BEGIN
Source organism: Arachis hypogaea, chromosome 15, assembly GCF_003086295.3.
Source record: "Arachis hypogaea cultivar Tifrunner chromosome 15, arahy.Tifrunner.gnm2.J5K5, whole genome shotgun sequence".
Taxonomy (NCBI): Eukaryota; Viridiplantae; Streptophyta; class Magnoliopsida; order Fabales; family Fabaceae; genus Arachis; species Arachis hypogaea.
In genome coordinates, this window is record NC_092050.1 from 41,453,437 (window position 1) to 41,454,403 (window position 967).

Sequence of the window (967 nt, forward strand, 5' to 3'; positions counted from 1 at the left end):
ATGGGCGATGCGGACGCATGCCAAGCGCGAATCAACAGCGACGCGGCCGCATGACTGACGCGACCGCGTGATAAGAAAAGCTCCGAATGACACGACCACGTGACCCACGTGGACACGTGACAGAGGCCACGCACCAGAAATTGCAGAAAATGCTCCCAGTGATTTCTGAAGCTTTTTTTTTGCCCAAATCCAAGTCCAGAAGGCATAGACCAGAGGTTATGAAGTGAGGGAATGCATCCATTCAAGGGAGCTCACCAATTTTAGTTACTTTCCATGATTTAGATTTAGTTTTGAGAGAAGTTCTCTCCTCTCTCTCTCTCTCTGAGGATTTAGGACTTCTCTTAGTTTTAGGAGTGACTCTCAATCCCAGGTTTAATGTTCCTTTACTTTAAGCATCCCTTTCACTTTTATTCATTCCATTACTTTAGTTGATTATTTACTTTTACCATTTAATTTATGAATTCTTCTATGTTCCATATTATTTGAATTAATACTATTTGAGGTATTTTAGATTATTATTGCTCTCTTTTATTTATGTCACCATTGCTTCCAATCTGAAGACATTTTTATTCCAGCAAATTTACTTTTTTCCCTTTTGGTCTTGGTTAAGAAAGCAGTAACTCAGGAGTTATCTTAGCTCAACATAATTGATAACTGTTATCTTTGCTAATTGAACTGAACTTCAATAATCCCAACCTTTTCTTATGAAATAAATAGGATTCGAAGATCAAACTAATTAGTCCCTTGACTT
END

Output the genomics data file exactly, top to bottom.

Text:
Source organism: Arachis hypogaea, chromosome 15, assembly GCF_003086295.3.
Source record: "Arachis hypogaea cultivar Tifrunner chromosome 15, arahy.Tifrunner.gnm2.J5K5, whole genome shotgun sequence".
Taxonomy (NCBI): Eukaryota; Viridiplantae; Streptophyta; class Magnoliopsida; order Fabales; family Fabaceae; genus Arachis; species Arachis hypogaea.
In genome coordinates, this window is record NC_092050.1 from 41,453,437 (window position 1) to 41,454,403 (window position 967).

Sequence of the window (967 nt, forward strand, 5' to 3'; positions counted from 1 at the left end):
ATGGGCGATGCGGACGCATGCCAAGCGCGAATCAACAGCGACGCGGCCGCATGACTGACGCGACCGCGTGATAAGAAAAGCTCCGAATGACACGACCACGTGACCCACGTGGACACGTGACAGAGGCCACGCACCAGAAATTGCAGAAAATGCTCCCAGTGATTTCTGAAGCTTTTTTTTTGCCCAAATCCAAGTCCAGAAGGCATAGACCAGAGGTTATGAAGTGAGGGAATGCATCCATTCAAGGGAGCTCACCAATTTTAGTTACTTTCCATGATTTAGATTTAGTTTTGAGAGAAGTTCTCTCCTCTCTCTCTCTCTCTGAGGATTTAGGACTTCTCTTAGTTTTAGGAGTGACTCTCAATCCCAGGTTTAATGTTCCTTTACTTTAAGCATCCCTTTCACTTTTATTCATTCCATTACTTTAGTTGATTATTTACTTTTACCATTTAATTTATGAATTCTTCTATGTTCCATATTATTTGAATTAATACTATTTGAGGTATTTTAGATTATTATTGCTCTCTTTTATTTATGTCACCATTGCTTCCAATCTGAAGACATTTTTATTCCAGCAAATTTACTTTTTTCCCTTTTGGTCTTGGTTAAGAAAGCAGTAACTCAGGAGTTATCTTAGCTCAACATAATTGATAACTGTTATCTTTGCTAATTGAACTGAACTTCAATAATCCCAACCTTTTCTTATGAAATAAATAGGATTCGAAGATCAAACTAATTAGTCCCTTGACTT